Managing the Risk of Flood


In the wake of the floods, it is important if looking at buying a new home to prevent or avoid areas of flood as you cannot always depend on Insurers to provide.

The Brisbane City Council maintains the Floodwise Property Report, which provides anticipated flood levels from river, creek, waterway and storm tide flooding and ground levels for the nominated property.

The Queensland Reconstruction Authorityhas an interactive map showing floodplains and flooding information. The maps do not show a defined flood event, but show areas of Queensland where, based on geological evidence, there has previously been inundation or there is a probable chance of inundation. Given the size of Queensland there are areas where the mapping is still being produced. The Authority has established a programme to develop the floodplain maps for the entire State and release them as they become available.

Consider these main points:

  • Floods and flash floods happen in all states.
  • Everyone lives in a flood zone.
  • Most homeowners insurance does not cover flood damage.
  • Just 20 millimetres of water can cause costly damage to your property.
  • Flash floods often bring walls of water 3 metres to 7 metres high.
  • A car can easily be carried away by just 600 millimetres of floodwater.
  • Cyclones, winter storms and hail are common (but often overlooked) causes of flooding.
  • New land development can increase flood risk, especially if the construction changes natural runoff paths.
  • In a high-risk area, your home is more than twice as likely to be damaged by flood than by fire.
  •  Anyone can be financially vulnerable to floods.
  • Councils continue to approve building developments in flood prone areas
  • Due to budgetary constraints, many councils are avoiding their responsibility to mitigate the risk of flood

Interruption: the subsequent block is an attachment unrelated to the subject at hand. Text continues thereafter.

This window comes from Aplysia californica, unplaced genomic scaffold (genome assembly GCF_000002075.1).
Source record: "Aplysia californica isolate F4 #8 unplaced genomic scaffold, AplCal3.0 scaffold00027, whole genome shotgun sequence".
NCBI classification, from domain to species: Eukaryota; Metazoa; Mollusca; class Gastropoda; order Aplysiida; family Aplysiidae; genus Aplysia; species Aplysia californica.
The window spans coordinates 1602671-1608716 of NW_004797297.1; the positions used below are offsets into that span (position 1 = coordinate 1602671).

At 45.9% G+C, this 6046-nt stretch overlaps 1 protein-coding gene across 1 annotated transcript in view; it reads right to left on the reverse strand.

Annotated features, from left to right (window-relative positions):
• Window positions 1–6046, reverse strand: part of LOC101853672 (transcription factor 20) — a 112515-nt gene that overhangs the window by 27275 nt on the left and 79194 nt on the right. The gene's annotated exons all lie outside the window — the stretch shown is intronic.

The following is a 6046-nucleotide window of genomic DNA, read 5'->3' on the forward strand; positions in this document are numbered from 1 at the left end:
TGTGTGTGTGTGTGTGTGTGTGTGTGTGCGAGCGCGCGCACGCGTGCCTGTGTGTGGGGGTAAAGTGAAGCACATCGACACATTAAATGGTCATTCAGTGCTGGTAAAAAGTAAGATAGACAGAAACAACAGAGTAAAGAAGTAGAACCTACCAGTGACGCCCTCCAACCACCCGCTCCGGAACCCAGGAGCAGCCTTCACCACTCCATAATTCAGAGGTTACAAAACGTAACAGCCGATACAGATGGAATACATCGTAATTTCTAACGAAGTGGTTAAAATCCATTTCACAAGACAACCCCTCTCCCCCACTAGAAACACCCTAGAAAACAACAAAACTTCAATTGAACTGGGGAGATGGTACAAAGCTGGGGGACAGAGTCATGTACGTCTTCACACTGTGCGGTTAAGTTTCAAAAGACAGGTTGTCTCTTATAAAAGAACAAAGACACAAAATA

• Insurers will offer flood cover but reserve the right to decline high risk areas.


There are several factors that real estate agents should follow:

  • An agent must not make false or misleading representations in relation to the letting or sale of a property.
  • An agent must take reasonable steps to find out or verify the facts material to the lease or sale to avoid error, omission, exaggeration or misrepresentation.
  • An agent must encourage their client (the seller) to disclose all relevant facts about the property.
  • If an agent has information about detrimental features of the property they are engaged to sell, the agent is required to disclose this information to prospective buyers.
  • An agent is guilty of misrepresentation if they wilfully conceal a material fact about a property, such as a previous flooding.

But do not depend on them, you still need to be prudent and do your own checks too. This includes asking locals and using the resources now available. Avoiding Risk is better than taking it.

A pragmatic approach to Flood Claims

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